Data binding is one of the nicest features of components. It allows you to link components together without having to use ActionScript.
To data bind one component to another, you use the Bindings tab in the Component Inspector panel, as shown in Figure 16.8. You select the Add Binding button, and the Add Binding dialog box will appear with a list of all the available data binding values (see Figure 16.9). Next, return to the Component Inspector panel, open the Bindings tab, select your new binding, and click the Bound To field where a magnifying glass will appear. Select the magnifying glass, and the Bound To dialog box will appear (see Figure 16.10), which will allow you to choose which component to bind to as well as which of its binding values.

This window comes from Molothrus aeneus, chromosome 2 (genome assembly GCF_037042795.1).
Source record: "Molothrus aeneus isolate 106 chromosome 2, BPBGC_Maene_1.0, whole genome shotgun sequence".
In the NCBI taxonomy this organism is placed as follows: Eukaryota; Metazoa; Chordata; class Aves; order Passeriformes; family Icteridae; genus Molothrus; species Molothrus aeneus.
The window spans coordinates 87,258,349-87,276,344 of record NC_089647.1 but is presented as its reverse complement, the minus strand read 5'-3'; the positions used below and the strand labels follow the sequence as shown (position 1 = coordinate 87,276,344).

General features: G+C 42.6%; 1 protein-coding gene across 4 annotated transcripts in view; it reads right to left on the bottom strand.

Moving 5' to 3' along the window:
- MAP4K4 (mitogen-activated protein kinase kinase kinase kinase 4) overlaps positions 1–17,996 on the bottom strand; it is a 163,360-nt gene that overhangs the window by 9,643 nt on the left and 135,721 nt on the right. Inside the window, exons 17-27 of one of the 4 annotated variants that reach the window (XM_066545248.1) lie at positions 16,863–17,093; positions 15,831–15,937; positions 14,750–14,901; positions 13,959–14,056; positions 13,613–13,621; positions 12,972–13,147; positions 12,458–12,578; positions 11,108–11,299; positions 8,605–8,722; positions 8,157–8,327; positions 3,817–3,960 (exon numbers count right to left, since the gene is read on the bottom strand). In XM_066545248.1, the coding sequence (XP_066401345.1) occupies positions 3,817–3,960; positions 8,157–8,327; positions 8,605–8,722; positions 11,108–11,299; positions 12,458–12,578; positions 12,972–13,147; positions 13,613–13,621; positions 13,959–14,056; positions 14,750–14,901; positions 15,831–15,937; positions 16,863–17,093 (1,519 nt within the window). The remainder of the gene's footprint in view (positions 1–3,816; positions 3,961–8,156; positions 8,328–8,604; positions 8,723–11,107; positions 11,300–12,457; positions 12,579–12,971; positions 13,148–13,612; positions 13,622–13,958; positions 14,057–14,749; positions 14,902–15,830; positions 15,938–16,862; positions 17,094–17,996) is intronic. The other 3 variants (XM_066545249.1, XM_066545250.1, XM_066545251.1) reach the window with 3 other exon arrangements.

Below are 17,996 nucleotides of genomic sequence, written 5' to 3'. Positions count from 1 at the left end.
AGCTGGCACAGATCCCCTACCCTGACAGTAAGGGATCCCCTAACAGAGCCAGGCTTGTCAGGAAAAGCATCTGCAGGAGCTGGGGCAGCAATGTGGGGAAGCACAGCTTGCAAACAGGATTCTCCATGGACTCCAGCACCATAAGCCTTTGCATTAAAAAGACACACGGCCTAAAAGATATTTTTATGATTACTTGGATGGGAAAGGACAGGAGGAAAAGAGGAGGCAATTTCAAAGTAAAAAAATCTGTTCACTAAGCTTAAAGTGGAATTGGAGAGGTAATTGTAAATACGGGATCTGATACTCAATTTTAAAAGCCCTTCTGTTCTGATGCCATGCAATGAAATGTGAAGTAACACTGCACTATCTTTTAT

Figure 16.8. The Binding tab in the Component Inspector.
Figure 16.9. The Add Binding dialog box for choosing which data binding element you want to bind.
Figure 16.10. The Bound To dialog box to choose which data binding element to bind to.
It is difficult to grasp until you do it yourself, so follow these steps to data bind a List component to a TextInput component:
The code creates an array of names, and fills the List component by means of the dataProvider property.
Test the movie, and you will see that when you select a name from the List component, that name appears in the TextInput component automatically.
Data binding is a great way to quickly and easily link different components together to share data. You will see data binding again in Chapter 25, "Web Services and Flash."
Now that you have seen a great deal about the components that come with Flash, it's time to create one.